Interior Grandeur

Congress needed more space, but no one wanted the beloved Capitol overshadowed by its new additions. Secretary of State Daniel Webster suggested using narrow corridors to connect the new wings, leaving the old building visually intact. People also felt it important that the wings appear to grow naturally from the older building.

On the inside of the wings, no attempt was made to imitate the old interiors. Instead, modern designs and materials were used. Marble staircases led to spacious galleries overlooking the new chambers, which featured highly decorated iron ceilings and stained-glass skylights. Doors and windows stood in elaborate—and fireproof—cast-iron frames. English encaustic tile (embedded with colorful patterns) paved the floors, a vivid contrast to the brick and stone floors of the old building.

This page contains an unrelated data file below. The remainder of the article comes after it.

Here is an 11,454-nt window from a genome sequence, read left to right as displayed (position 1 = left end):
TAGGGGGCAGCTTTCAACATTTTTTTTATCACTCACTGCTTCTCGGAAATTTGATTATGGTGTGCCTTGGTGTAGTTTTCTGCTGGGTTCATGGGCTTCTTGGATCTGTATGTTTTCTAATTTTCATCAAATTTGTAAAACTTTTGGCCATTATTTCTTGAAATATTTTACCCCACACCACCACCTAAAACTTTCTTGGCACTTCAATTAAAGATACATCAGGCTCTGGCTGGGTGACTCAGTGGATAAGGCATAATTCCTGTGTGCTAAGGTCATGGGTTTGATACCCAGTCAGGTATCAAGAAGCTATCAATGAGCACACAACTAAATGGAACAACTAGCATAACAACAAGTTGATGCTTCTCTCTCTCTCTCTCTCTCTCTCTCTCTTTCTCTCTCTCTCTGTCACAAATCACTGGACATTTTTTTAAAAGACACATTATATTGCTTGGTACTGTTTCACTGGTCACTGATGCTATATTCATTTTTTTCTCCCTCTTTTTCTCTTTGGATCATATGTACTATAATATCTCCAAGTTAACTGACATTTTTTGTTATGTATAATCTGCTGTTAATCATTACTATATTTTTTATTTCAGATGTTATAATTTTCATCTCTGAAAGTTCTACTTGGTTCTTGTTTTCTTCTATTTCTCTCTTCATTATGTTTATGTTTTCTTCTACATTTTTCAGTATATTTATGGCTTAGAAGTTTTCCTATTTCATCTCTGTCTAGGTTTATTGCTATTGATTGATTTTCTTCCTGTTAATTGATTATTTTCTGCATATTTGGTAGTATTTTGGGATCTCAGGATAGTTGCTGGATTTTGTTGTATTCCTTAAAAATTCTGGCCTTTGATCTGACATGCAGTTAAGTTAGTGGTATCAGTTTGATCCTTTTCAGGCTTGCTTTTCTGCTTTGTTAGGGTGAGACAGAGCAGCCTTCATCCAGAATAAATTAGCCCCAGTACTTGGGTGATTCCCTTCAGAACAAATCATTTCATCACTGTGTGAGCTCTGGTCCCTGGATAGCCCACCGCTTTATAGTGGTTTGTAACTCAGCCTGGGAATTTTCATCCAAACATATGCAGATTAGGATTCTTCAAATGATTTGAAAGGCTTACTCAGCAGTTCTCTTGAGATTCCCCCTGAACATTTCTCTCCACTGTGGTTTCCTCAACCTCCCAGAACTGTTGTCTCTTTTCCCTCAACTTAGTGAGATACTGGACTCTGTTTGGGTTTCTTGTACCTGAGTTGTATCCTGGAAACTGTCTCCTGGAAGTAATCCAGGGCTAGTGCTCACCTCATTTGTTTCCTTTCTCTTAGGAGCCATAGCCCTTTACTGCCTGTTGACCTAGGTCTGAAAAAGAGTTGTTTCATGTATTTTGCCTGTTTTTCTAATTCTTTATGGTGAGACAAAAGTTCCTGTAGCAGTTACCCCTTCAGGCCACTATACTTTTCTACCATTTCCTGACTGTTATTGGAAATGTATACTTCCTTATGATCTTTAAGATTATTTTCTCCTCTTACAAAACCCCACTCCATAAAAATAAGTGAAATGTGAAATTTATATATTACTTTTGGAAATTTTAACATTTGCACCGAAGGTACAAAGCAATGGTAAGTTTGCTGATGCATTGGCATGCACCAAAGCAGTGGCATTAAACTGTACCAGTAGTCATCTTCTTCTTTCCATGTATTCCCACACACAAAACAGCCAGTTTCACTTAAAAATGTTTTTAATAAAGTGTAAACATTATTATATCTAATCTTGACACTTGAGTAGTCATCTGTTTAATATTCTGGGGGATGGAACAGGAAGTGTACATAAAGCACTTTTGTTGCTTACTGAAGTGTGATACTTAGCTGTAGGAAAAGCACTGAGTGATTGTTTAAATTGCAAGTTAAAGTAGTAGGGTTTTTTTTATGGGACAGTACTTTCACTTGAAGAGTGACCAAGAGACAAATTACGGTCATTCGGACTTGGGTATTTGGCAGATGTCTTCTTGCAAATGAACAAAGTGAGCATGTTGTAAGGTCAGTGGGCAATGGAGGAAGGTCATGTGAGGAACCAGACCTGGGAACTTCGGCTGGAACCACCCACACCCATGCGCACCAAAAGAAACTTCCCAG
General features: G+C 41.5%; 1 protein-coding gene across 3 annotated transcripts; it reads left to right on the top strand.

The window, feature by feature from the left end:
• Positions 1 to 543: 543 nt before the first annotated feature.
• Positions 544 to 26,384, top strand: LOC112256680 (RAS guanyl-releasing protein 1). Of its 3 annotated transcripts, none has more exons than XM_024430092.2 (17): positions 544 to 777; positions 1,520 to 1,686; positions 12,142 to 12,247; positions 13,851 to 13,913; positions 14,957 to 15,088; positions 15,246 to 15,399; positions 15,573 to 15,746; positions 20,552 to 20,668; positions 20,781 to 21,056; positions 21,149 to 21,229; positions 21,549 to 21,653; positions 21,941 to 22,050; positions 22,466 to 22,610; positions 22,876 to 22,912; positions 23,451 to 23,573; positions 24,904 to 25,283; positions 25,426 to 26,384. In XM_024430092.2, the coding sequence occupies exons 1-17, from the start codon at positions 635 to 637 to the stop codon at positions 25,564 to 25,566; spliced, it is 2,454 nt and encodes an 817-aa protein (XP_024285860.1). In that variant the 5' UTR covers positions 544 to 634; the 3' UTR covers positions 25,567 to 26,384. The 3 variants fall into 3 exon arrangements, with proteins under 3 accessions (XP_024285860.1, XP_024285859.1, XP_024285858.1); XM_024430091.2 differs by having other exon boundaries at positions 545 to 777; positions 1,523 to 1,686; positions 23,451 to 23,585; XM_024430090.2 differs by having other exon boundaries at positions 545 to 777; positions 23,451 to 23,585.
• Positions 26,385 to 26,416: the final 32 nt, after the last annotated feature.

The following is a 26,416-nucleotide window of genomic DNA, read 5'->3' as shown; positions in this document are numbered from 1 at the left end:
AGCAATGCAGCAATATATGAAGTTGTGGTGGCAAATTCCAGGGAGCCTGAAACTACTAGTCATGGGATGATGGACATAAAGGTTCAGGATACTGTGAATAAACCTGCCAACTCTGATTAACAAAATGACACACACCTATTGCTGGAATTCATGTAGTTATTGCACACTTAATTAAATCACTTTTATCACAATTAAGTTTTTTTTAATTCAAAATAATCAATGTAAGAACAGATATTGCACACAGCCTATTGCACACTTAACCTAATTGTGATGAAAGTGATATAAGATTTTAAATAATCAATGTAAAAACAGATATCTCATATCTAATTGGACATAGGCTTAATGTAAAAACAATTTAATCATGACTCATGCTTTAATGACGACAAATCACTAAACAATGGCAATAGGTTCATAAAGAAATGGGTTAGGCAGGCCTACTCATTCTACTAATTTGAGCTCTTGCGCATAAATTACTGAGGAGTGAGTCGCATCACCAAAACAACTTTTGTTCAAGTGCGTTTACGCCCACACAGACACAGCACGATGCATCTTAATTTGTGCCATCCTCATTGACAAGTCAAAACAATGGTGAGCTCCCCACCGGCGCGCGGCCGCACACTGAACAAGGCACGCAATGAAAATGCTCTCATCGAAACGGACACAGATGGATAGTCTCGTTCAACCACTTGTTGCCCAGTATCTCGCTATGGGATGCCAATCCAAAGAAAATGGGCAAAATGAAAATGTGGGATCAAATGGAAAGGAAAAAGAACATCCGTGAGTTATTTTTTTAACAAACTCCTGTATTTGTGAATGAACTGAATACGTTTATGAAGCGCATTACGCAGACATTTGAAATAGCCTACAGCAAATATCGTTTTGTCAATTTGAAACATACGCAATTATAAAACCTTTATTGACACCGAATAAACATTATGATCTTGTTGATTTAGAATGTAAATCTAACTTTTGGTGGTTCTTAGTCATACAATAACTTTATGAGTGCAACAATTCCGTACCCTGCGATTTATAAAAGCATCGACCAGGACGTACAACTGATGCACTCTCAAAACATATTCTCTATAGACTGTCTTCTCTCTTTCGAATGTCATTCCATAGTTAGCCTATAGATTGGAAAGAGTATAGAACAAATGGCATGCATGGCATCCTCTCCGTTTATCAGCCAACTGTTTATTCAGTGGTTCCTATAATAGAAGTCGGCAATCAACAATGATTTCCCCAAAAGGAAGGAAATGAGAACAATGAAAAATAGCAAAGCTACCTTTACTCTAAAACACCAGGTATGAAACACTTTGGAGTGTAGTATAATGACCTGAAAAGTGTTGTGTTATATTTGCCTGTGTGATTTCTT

• East Grand Stair, Senate wing

    East Grand Stair, Senate wing

    Architect of the Capitol

  • "Details of the Senate Chamber," by Thomas U. Walter, 1855

    "Details of the Senate Chamber," by Thomas U. Walter, 1855

    Architect of the Capitol

  • The President’s Room was one of the most elaborately decorated rooms in the Capitol extension.

    The President’s Room was one of the most elaborately decorated rooms in the Capitol extension.

    Architect of the Capitol

  • English encaustic tiles laid throughout the extension are as bright and colorful today as when they were first made by Minton, Hollins and Company, circa 1855.

    English encaustic tiles laid throughout the extension are as bright and colorful today as when they were first made by Minton, Hollins and Company, circa 1855.

    Architect of the Capitol